# Relation

#### Synopsis

Relation values.

#### Syntax

`{ < Exp₁₁, Exp₁₂, ... > , < Exp₂₁, Exp₂₂, ... > , ... }`

#### Types

`Exp₁₁` | `Exp₁₂` | ... | `{ < Exp₁₁, Exp₁₂, ... > , ... }` |
---|---|---|---|

`T₁` | `T₂` | ... | `rel[T₁, T₂, ... ]` |

#### Description

A relation is a set of elements with the following property:

- All elements have the same static tuple type.

Relations are thus nothing more than sets of tuples, but since they are used so often we provide a shorthand notation for them.
Relations are represented by the type `rel[T₁ L₁, T₂ L₂, ... ]`

, where *T*₁, *T*₂, ... are arbitrary types and
*L*₁, *L*₂, ... are optional labels. It is a shorthand for `set[tuple[T₁ L₁, T₂ L₂, ... ]]`

.

An n-ary relations with m tuples is denoted by
`{< E₁₁, E₁₂, ..., E₁ₙ >,< E₂₁, E₂₂, ..., E₂ₙ >, ..., < Eₘ₁, Eₘ₂, ..., Eₘₙ >}`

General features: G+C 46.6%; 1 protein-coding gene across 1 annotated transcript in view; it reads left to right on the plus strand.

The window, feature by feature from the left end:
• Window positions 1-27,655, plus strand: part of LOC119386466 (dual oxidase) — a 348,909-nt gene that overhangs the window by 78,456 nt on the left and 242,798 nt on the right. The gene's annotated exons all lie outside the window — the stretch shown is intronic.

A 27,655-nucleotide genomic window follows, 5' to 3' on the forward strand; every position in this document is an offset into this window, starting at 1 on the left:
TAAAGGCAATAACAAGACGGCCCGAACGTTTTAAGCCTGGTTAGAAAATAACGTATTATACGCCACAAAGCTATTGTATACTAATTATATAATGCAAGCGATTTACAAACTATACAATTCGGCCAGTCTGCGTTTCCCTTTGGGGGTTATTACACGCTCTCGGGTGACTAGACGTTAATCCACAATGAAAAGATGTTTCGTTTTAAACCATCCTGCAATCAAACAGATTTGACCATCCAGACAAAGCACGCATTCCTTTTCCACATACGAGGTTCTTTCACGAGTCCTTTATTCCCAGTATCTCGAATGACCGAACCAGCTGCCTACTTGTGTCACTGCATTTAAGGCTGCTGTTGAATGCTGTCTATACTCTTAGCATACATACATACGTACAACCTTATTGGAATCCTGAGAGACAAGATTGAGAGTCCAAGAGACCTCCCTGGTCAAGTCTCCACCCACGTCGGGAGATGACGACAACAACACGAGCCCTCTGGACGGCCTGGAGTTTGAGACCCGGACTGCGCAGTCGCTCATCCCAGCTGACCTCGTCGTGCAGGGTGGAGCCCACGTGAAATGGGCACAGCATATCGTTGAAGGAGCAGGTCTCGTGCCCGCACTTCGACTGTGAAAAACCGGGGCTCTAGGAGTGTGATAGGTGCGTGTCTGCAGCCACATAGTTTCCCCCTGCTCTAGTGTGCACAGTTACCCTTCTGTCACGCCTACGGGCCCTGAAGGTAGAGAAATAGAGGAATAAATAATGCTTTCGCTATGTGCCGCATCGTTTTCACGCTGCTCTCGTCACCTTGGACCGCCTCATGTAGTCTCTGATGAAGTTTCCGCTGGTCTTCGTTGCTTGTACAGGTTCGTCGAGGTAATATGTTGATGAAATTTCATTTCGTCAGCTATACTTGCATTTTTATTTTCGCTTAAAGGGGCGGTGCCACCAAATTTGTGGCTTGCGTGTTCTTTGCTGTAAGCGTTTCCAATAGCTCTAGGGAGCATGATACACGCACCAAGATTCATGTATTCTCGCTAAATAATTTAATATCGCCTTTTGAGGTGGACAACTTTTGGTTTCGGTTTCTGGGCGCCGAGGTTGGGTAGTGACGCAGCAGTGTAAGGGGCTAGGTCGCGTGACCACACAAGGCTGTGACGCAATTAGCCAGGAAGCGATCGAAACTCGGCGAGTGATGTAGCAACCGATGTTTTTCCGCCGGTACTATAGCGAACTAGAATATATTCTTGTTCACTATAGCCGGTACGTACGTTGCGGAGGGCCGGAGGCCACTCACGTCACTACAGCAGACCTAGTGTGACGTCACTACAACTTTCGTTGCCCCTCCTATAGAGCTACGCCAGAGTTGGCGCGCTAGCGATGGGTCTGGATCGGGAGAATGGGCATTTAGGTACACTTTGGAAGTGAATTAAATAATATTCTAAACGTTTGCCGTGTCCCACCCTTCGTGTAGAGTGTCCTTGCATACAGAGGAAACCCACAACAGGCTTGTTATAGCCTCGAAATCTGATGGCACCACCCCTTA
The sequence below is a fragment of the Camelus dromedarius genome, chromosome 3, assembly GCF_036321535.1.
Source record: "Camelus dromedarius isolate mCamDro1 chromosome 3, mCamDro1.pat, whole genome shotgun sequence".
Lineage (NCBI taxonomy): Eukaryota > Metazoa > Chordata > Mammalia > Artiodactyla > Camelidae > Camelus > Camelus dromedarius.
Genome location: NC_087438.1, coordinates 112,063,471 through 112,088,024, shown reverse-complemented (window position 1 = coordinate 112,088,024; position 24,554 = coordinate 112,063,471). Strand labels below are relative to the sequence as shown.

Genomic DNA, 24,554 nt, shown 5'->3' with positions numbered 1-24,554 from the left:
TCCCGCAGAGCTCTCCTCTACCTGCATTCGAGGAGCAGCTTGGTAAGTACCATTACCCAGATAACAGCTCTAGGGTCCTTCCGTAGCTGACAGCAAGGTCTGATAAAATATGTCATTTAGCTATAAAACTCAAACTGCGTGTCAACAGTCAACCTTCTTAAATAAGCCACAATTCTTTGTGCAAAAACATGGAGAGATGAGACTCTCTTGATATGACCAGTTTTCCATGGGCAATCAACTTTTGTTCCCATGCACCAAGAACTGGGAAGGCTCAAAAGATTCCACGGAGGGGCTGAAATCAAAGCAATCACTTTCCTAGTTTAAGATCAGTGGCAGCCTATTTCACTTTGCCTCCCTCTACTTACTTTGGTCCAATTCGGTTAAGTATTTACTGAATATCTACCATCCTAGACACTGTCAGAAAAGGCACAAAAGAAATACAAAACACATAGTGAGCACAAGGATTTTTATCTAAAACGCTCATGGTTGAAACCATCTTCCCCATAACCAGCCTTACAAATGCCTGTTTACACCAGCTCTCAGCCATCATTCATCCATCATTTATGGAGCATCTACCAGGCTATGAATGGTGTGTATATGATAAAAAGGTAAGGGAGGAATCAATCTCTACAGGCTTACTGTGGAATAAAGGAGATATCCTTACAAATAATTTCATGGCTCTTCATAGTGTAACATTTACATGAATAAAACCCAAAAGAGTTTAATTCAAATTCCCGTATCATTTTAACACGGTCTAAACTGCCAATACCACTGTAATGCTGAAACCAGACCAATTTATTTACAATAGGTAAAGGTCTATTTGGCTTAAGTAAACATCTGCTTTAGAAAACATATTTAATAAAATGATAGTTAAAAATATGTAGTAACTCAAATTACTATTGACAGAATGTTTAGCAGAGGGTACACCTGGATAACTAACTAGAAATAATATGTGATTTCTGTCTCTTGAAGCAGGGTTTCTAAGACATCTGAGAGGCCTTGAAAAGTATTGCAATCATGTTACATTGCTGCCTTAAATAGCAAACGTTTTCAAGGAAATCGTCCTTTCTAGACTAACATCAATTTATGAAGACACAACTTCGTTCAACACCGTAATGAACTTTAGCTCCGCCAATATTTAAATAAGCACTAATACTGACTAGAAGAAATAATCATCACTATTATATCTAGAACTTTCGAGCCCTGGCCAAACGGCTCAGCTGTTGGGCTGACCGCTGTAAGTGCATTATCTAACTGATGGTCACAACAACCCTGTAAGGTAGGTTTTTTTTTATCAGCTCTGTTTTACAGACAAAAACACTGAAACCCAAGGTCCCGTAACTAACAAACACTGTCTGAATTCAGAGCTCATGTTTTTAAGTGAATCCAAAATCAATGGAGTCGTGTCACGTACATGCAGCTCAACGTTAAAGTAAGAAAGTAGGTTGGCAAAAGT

,
where the *E*ᵢⱼ are expressions that yield the desired element type *T*ᵢ.

Since relations are a form of set all operations (see Set) and functions (see Set) are also applicable to relations.

The following additional operators are provided for relations:

- CartesianProduct
- Composition
- FieldProjection
- FieldSelection
- Join
- ReflexiveTransitiveClosure
- Subscription
- TransitiveClosure

There are also library functions available for Relations.

#### Examples

`rascal>{<1,10>, <2,20>, <3,30>}`

rel[int,int]: {

<1,10>,

<3,30>,

<2,20>

}

instead of `rel[int,int]`

we can also give `set[tuple[int,int]]`

as type of the above expression
remember that these types are interchangeable.

`rascal>{<"a",10>, <"b",20>, <"c",30>}`

rel[str,int]: {

<"a",10>,

<"b",20>,

<"c",30>

}

rascal>{<"a", 1, "b">, <"c", 2, "d">}

rel[str,int,str]: {

<"c",2,"d">,

<"a",1,"b">

}